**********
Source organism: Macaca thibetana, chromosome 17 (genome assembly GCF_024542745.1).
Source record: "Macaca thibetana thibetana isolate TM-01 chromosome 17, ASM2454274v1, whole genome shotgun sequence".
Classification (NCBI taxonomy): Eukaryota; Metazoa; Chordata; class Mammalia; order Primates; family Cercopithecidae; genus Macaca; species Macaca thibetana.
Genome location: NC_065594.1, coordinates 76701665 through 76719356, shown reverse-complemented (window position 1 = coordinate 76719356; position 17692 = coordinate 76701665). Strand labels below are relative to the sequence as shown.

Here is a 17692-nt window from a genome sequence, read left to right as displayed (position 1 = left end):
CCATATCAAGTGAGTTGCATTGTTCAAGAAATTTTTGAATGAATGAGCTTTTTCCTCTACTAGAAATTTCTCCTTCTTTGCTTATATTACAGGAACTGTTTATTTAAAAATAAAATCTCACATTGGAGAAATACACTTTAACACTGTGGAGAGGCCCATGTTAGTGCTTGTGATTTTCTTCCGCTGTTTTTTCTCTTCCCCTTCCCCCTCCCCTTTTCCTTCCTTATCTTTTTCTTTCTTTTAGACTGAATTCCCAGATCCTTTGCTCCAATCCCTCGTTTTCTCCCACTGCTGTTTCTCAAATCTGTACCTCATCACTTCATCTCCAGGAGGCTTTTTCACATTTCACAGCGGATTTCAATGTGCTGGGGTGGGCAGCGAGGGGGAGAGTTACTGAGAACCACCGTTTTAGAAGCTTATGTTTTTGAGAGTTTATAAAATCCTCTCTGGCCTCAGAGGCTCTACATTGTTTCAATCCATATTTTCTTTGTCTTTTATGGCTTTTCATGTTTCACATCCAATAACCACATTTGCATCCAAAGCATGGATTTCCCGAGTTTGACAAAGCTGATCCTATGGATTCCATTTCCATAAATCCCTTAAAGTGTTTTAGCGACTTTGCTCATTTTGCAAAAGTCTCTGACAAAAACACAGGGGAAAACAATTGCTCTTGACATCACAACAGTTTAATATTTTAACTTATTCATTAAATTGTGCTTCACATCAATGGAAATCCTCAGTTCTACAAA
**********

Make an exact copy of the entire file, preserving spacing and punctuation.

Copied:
Source organism: Macaca thibetana, chromosome 17 (genome assembly GCF_024542745.1).
Source record: "Macaca thibetana thibetana isolate TM-01 chromosome 17, ASM2454274v1, whole genome shotgun sequence".
Classification (NCBI taxonomy): Eukaryota; Metazoa; Chordata; class Mammalia; order Primates; family Cercopithecidae; genus Macaca; species Macaca thibetana.
Genome location: NC_065594.1, coordinates 76701665 through 76719356, shown reverse-complemented (window position 1 = coordinate 76719356; position 17692 = coordinate 76701665). Strand labels below are relative to the sequence as shown.

Here is a 17692-nt window from a genome sequence, read left to right as displayed (position 1 = left end):
CCATATCAAGTGAGTTGCATTGTTCAAGAAATTTTTGAATGAATGAGCTTTTTCCTCTACTAGAAATTTCTCCTTCTTTGCTTATATTACAGGAACTGTTTATTTAAAAATAAAATCTCACATTGGAGAAATACACTTTAACACTGTGGAGAGGCCCATGTTAGTGCTTGTGATTTTCTTCCGCTGTTTTTTCTCTTCCCCTTCCCCCTCCCCTTTTCCTTCCTTATCTTTTTCTTTCTTTTAGACTGAATTCCCAGATCCTTTGCTCCAATCCCTCGTTTTCTCCCACTGCTGTTTCTCAAATCTGTACCTCATCACTTCATCTCCAGGAGGCTTTTTCACATTTCACAGCGGATTTCAATGTGCTGGGGTGGGCAGCGAGGGGGAGAGTTACTGAGAACCACCGTTTTAGAAGCTTATGTTTTTGAGAGTTTATAAAATCCTCTCTGGCCTCAGAGGCTCTACATTGTTTCAATCCATATTTTCTTTGTCTTTTATGGCTTTTCATGTTTCACATCCAATAACCACATTTGCATCCAAAGCATGGATTTCCCGAGTTTGACAAAGCTGATCCTATGGATTCCATTTCCATAAATCCCTTAAAGTGTTTTAGCGACTTTGCTCATTTTGCAAAAGTCTCTGACAAAAACACAGGGGAAAACAATTGCTCTTGACATCACAACAGTTTAATATTTTAACTTATTCATTAAATTGTGCTTCACATCAATGGAAATCCTCAGTTCTACAAA